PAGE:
Daily Prayer :: Water

Encouragement for a lifelong journey of faith

August 24, 2019 — The surprised couple

Today’s Bible reading

Read Acts 5:1-11

Immediately she fell down at his feet and died. When the young men came in they found her dead, so they carried her out and buried her beside her husband. And great fear seized the whole church and all who heard of these things. …

A great number of people would also gather from the towns around Jerusalem, bringing the sick and those tormented by unclean spirits, and they were all cured.

More thoughts for meditation

The famous story of Ananias and Sapphira is told in Acts 5. They band together to support each other in withholding the proceeds of their property while appearing to give it all. Their  intimacy is achieved at the expense of the larger community. In his commentary on the passage, Willie James Jennings does not mince words about them:

Here is the energy that drives the most powerful forms of cultural, social, or economic boundaries. Here is the fortress that resists the new order most consistently. Here is where the worship of possessions and money come fully to life: in the two made one flesh. Together they imagine they can do anything. Together they believe in their sovereignty.

Being materialistic or deceptive might not be worthy of death. It was the threat of the sovereign couple that needed to be challenged for the community to survive and flourish.

Jennings seems to think this narrative speaks more powerfully to the present era than the ancient. He writes to us,

We have not had the courage to face the idolatry of the couple…Modern coupling is an energy-draining vortex that seeks to capture all our imaginative capacity for intimacy. 

The Holy Spirit takes back from the couple what rightly belongs to God and to the community formed in and through the resurrected Jesus. No longer will the couple be the keeper of the secret, the owner of the intimate, or the custodian of the closed field of dreams, both personal and private. The community of Jesus confronts the couple with a new truth: you belong to us; we do not belong to you.

In short, alongside the first sense of the revolution of the intimate that we saw in Acts 10, where those who are distant are made close, there is also this second sense: the revolution of the intimate must revolutionize the way intimacy is usually practiced.

Suggestions for action

We couple in many ways. The most “sovereign” way is our marriage and the kingdom of our families. Consider this surprising look at the surprising incident of Ananias and Sapphira. Is your family subject to the resurrected Jesus? Ask Jesus about it.

Consider the secrets you and your mate keep, married or not. Do you have  a tacit agreement to keep your distance from God? Do you feel your mate would object if you were wholeheartedly a member of the new community in Christ — would they feel they “lost you” to Jesus or are in competition with the church? Ask each other.

August 23, 2019 — A story of generosity

Today’s Bible reading 

Now the whole group of those who believed were of one heart and soul, and no one claimed private ownership of any possessions, but everything they owned was held in common. With great power the apostles gave their testimony to the resurrection of the Lord Jesus, and great grace was upon them all. There was not a needy person among them, for as many as owned lands or houses sold them and brought the proceeds of what was sold. They laid it at the apostles’ feet, and it was distributed to each as any had need. There was a Levite, a native of Cyprus, Joseph, to whom the apostles gave the name Barnabas (which means “son of encouragement”). He sold a field that belonged to him, then brought the money, and laid it at the apostles’ feet. — Acts 4:32-37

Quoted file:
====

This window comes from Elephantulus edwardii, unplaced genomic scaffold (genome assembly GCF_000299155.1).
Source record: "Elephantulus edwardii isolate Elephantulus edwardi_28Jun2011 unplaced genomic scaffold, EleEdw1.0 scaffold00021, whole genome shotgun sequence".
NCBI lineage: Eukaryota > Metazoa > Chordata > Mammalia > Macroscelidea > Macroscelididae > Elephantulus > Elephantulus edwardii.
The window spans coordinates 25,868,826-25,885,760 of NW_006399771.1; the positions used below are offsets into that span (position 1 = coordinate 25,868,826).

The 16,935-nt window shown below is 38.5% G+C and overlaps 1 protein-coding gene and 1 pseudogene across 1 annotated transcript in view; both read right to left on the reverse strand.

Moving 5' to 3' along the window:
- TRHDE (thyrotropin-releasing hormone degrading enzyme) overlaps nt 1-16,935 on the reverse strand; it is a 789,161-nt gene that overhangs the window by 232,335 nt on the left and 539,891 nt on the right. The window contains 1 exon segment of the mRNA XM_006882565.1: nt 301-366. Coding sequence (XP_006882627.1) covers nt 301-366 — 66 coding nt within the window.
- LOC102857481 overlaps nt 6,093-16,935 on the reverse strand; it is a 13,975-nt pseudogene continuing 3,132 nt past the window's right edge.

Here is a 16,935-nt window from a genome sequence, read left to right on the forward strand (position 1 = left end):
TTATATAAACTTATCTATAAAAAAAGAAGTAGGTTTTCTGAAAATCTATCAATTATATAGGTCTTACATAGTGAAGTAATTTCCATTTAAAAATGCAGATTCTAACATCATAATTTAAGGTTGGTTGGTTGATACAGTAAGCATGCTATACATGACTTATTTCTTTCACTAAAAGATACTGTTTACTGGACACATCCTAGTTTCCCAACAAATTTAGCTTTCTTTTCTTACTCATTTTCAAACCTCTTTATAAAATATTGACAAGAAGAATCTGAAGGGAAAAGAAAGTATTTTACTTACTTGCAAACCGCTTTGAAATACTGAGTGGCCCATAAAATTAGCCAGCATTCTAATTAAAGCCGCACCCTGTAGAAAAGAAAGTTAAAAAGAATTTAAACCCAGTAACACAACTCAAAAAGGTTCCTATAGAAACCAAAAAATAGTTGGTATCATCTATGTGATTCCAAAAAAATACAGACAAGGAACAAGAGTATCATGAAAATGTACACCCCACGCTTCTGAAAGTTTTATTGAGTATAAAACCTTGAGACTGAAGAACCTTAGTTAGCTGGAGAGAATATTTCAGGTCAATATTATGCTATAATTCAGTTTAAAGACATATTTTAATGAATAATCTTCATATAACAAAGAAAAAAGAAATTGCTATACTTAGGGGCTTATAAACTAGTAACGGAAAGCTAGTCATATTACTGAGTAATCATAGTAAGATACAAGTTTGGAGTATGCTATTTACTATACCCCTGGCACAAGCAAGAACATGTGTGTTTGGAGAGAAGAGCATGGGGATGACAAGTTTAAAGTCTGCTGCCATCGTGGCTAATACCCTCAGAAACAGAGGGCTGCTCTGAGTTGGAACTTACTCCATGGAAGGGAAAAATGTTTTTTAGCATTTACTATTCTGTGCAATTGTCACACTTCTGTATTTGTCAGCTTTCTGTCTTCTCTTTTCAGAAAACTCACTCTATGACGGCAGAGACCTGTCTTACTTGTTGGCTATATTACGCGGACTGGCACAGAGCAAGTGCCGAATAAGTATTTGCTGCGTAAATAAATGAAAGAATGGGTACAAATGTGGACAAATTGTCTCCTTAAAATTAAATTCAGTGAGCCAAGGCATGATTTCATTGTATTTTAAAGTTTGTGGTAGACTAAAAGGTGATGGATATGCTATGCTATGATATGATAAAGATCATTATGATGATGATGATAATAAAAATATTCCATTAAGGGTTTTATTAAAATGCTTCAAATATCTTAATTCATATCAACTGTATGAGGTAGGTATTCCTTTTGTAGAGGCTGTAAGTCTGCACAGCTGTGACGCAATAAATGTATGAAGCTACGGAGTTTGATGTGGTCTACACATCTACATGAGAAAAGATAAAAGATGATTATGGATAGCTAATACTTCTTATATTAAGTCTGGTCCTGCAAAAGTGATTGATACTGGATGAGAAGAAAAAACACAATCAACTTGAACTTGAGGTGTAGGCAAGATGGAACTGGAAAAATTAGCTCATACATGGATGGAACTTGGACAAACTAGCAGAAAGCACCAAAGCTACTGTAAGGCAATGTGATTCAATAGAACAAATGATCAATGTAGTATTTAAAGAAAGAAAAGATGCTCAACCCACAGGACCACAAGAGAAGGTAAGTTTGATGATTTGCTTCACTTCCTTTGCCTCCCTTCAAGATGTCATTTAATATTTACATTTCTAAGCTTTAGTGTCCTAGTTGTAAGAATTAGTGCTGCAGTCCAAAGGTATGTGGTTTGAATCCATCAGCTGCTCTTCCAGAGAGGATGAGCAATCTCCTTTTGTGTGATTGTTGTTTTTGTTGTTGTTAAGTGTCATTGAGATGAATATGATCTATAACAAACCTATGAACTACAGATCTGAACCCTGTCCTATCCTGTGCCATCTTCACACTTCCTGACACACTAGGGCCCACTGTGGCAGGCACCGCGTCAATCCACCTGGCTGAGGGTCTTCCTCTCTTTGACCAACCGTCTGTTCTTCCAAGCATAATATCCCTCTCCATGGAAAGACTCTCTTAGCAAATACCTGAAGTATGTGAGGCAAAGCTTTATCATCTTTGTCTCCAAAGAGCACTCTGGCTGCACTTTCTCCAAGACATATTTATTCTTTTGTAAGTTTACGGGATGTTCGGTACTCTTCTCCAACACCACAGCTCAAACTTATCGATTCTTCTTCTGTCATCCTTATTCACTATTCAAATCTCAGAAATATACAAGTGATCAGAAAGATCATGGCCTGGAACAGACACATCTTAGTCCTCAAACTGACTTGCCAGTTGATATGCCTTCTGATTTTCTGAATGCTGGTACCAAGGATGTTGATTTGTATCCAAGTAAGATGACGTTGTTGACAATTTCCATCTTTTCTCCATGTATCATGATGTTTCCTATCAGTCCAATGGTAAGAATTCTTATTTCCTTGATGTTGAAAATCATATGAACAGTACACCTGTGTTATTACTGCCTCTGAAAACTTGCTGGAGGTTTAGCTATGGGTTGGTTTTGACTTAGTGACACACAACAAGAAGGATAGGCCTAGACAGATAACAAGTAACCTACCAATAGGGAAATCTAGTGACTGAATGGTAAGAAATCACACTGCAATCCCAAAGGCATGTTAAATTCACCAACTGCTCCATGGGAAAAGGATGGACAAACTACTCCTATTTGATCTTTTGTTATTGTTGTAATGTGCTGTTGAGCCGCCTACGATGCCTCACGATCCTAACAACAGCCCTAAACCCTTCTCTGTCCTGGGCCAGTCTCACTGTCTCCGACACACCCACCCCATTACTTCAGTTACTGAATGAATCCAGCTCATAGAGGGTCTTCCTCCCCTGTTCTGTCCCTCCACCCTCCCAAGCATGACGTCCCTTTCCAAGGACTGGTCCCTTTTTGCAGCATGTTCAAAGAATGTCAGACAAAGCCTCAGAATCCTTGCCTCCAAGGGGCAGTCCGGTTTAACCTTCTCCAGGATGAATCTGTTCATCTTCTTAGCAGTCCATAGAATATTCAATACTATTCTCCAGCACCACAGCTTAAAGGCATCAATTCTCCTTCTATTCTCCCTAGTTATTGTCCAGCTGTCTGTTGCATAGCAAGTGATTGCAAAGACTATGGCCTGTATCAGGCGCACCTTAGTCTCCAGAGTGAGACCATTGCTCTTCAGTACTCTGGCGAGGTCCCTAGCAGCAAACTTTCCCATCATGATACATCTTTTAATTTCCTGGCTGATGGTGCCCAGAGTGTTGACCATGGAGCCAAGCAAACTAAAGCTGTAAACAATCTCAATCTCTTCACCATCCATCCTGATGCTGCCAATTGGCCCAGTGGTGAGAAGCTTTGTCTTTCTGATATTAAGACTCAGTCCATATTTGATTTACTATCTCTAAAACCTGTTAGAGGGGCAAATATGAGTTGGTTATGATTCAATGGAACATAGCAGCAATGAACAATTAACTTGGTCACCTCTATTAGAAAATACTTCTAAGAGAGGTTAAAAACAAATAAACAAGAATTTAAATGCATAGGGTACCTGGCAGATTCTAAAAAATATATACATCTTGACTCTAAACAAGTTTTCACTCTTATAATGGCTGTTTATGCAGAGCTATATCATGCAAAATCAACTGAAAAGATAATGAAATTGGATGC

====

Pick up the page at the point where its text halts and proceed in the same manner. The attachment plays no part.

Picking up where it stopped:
More thoughts for meditation

This is certainly not a new passage to Circle of Hope: we’ve all seen and heard it before. But it’s still startling and provocative and surprising. If you can, turn off your expectations of how this works practically or technically, maybe turn off your cynicism, and read this passage again, waiting on the Spirit to surprise you. Read it slowly. Read it quickly. Read it hungrily. Let these words shock you with a glimpse into the community that God is joining.

Jennings writes that “too often in our reading of this story our view is clouded by the spectacular giving and we miss the spectacular joining.” (50) I think I’ve generally described this story as one of “generosity” because I have a great deal of fear of losing what I have; I’m loss-averse. But it’s not really a story of giving, but simultaneously one of receiving and joining. A community is formed, and in my view, that mainly consists of me giving up my things. Even as someone who’s lived in all kinds of communities, that’s clearly a ridiculous understatement of the kind of radical joining taking place here!

Suggestions for action

  1. What kind of joining is the Spirit inviting you into? Where have you underestimated the welcome of God to God’s table? Take some time to write down ways in which you feel invited deeper into God’s community.
  2. What are some specific ways in which you could extend this joining to someone today? Maybe someone you already share extensively with (like your immediate family) or someone you’re less strongly connected to (like someone at a different Circle congregation) or someone you might meet for the first time today. Take some time to write down a few ideas and brainstorms along this train of thought. If you have time now, get started on one or two of them.
  3. Again: try moving through your day with your senses open for the ways in which the Spirit might be inviting you into something surprising.

August 22, 2019 — The common is the gift

Today’s Bible reading

After they were released, they went to their friends and reported what the chief priests and the elders had said to them. When they heard it, they raised their voices together to God and said, “Sovereign Lord, who made the heaven and the earth, the sea, and everything in them, it is you who said by the Holy Spirit through our ancestor David, your servant:

‘Why did the Gentiles rage,
    and the peoples imagine vain things?
The kings of the earth took their stand,
    and the rulers have gathered together
        against the Lord and against his Messiah.’